Literally the reason why health and safety guidelines are written, if today’s word does anything or has any impact, it should definitely inspire us to be more careful. In many occupations as well as in daily life, there are certain obstacles that we face: some are more severe than others, some are more preventable than others, but they are all part of today’s word, hazard.
Though it can be traced back to the Old French hasard, which is the name of a dice game, the actual origin of the term is unknown, with theories that it originated as an Old Occitan import (azar) of the Arabic word yasara, meaning ‘to play dice’, or the Arabic al-zahr, specifically meaning ‘the die/dice itself’. It is precisely this game that introduced the word into English, with the first mention coming around 1300 in the romance work, Havelok the Dane, where it is written: “Game of mine, of hazard ok, Romans reading on the book.”
Considering that many aspects of any dice game are actions of chance, it’s rather interesting that, from the name of the game, the word hazard began to be applied to outside instances in daily life. Not necessarily indicating something specifically negative, this usage, originally from 1340 in the Ayenbite of Inwyt, simply implied the chance or unpredictability of the outcome.
Shifting from a neutral outcome to a negative outcome, hazard had, by the early 1500s, developed the negative-chance connotation that we still mostly associate with the term. First noted in 1524, in a translation of Jacques de Bourbon’s The begynnynge and foundacyon of the holy hospytall (aka The Order of Malta), he states that: “Seeing all his estate entered in strange place… Thinking on the other side, yet taking the town by assault he should love many of his followers… doubting finally the hazard of war.” It is from this use that our term becomes specified, such as the “hazard of war”, a locational hazard, or an occupational hazard.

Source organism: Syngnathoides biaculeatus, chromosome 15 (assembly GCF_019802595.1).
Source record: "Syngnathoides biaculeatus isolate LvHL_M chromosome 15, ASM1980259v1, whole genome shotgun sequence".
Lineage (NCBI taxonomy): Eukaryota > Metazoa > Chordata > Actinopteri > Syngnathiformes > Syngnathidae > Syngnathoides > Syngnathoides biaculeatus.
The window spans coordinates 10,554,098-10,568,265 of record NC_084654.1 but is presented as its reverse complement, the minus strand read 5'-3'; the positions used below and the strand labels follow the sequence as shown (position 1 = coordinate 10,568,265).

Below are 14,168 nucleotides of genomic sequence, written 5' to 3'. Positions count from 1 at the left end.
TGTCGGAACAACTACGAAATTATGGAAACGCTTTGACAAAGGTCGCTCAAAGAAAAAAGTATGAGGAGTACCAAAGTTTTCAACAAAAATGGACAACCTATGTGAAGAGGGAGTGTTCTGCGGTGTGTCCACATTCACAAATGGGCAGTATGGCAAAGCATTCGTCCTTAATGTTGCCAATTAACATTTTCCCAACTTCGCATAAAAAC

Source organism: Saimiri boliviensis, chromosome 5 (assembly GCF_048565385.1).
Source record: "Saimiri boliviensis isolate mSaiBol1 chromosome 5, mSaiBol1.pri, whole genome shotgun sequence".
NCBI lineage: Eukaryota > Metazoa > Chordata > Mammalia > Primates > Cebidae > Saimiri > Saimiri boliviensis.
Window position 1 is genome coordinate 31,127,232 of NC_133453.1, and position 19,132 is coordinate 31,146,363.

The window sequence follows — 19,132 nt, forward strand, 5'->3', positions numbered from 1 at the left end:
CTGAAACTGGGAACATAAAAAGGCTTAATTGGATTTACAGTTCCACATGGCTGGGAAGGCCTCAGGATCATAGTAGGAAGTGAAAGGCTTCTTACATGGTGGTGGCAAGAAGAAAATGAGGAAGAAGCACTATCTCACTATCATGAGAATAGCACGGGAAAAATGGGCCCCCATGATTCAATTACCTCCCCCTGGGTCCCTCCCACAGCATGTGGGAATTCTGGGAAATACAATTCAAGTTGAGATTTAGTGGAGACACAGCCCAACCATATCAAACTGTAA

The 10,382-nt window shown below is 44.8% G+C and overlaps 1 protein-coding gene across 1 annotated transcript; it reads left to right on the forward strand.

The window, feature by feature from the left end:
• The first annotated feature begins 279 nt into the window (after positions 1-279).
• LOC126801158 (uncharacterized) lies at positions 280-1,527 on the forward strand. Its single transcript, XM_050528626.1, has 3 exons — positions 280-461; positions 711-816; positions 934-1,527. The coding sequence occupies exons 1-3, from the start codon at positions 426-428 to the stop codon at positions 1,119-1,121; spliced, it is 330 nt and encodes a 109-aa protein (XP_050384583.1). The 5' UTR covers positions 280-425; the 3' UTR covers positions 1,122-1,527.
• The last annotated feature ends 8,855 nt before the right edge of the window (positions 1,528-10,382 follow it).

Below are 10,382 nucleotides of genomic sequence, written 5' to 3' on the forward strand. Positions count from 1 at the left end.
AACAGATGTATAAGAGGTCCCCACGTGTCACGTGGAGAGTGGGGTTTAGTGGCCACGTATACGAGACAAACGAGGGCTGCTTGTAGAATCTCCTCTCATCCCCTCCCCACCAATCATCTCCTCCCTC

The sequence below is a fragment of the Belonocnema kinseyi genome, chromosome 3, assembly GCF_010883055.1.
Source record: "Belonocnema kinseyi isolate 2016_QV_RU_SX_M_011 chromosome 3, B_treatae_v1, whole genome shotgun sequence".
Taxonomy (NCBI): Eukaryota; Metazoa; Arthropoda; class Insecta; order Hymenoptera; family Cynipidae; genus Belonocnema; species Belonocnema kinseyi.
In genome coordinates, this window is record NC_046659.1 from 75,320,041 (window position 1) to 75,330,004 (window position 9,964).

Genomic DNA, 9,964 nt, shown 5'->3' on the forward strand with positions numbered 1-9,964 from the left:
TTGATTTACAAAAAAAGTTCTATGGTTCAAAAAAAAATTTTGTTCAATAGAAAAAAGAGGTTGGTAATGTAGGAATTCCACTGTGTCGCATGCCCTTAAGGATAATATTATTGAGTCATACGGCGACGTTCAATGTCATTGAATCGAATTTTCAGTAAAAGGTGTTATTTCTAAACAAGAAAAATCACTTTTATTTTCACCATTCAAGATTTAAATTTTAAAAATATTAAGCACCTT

Further cementing the concept of a locational hazard, we finally see the term beginning to be applied to sporting rules. The original example of this can be seen in Henry Howard’s 1583 book, titled Defensative, which mentions: “Who can tell, within whose hazard fortunes tennis balls will light?” (essentially referencing boundaries). 15 years later, the term would also be applied to billiards, where John Florio’s A Worlde of Wordes note: “Scaduta, a hole or hazard at billiard boord.” Nearly a century-and-a-half later, in 1744, the term was also adopted by golf, when Scots Magazine published The Articles & Laws in Playing at the Golf, with one law mentioning: “To take out your Ball & bringing it behind the hazard and Teeing it.”
Taking these concepts of the word as having boundaries, the concept of chance, and potentially negative outcomes, hazard is definitely a risky word that is often associated with risky work. When it comes to risky work, due to the myriad of environmental hazards (heights, moving objects, noise, etc.), equipment hazards (power tools and electricity), and chemical hazards (asbestos, solvents, etc.), construction sites are often considered to be the most dangerous places, accounting for 1 of every 5 fatal workplace accidents in the EU and, in the US, accounting for 17% of workplace fatalities while only employing 6% of the workforce.
To best deal with these hazards, there are a number of steps that can be taken, such as familiarizing yourself with health and safety protocols, always wearing the necessary protective equipment, and constantly being aware of yourself and your surroundings. As the saying goes, an ounce of prevention is worth a pound of cure, and nobody’s health should be put to a chance role of the dice.